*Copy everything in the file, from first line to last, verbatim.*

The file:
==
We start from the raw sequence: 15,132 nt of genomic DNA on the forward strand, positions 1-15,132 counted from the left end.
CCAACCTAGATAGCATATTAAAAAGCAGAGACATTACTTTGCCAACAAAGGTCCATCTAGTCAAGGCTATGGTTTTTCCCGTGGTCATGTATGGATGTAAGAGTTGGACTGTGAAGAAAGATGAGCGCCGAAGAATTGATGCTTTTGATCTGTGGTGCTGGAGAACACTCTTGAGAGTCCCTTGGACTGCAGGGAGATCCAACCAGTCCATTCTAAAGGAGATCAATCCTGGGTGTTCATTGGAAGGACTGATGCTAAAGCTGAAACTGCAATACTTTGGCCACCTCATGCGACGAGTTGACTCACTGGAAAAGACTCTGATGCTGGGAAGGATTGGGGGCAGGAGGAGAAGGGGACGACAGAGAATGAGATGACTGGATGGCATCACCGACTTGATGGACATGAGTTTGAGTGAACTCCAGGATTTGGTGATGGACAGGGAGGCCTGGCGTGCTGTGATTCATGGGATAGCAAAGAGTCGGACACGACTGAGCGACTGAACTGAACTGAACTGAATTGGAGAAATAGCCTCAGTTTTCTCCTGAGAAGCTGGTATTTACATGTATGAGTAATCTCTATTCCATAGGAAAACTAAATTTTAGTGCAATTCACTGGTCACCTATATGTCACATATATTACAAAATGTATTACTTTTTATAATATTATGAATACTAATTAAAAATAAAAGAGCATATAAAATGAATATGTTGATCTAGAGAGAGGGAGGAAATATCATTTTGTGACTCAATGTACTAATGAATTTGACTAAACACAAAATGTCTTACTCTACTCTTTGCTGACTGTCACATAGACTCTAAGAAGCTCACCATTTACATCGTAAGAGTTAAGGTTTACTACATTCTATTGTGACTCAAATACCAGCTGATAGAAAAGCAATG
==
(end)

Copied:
We start from the raw sequence: 15,132 nt of genomic DNA on the forward strand, positions 1-15,132 counted from the left end.
CCAACCTAGATAGCATATTAAAAAGCAGAGACATTACTTTGCCAACAAAGGTCCATCTAGTCAAGGCTATGGTTTTTCCCGTGGTCATGTATGGATGTAAGAGTTGGACTGTGAAGAAAGATGAGCGCCGAAGAATTGATGCTTTTGATCTGTGGTGCTGGAGAACACTCTTGAGAGTCCCTTGGACTGCAGGGAGATCCAACCAGTCCATTCTAAAGGAGATCAATCCTGGGTGTTCATTGGAAGGACTGATGCTAAAGCTGAAACTGCAATACTTTGGCCACCTCATGCGACGAGTTGACTCACTGGAAAAGACTCTGATGCTGGGAAGGATTGGGGGCAGGAGGAGAAGGGGACGACAGAGAATGAGATGACTGGATGGCATCACCGACTTGATGGACATGAGTTTGAGTGAACTCCAGGATTTGGTGATGGACAGGGAGGCCTGGCGTGCTGTGATTCATGGGATAGCAAAGAGTCGGACACGACTGAGCGACTGAACTGAACTGAACTGAATTGGAGAAATAGCCTCAGTTTTCTCCTGAGAAGCTGGTATTTACATGTATGAGTAATCTCTATTCCATAGGAAAACTAAATTTTAGTGCAATTCACTGGTCACCTATATGTCACATATATTACAAAATGTATTACTTTTTATAATATTATGAATACTAATTAAAAATAAAAGAGCATATAAAATGAATATGTTGATCTAGAGAGAGGGAGGAAATATCATTTTGTGACTCAATGTACTAATGAATTTGACTAAACACAAAATGTCTTACTCTACTCTTTGCTGACTGTCACATAGACTCTAAGAAGCTCACCATTTACATCGTAAGAGTTAAGGTTTACTACATTCTATTGTGACTCAAATACCAGCTGATAGAAAAGCAATG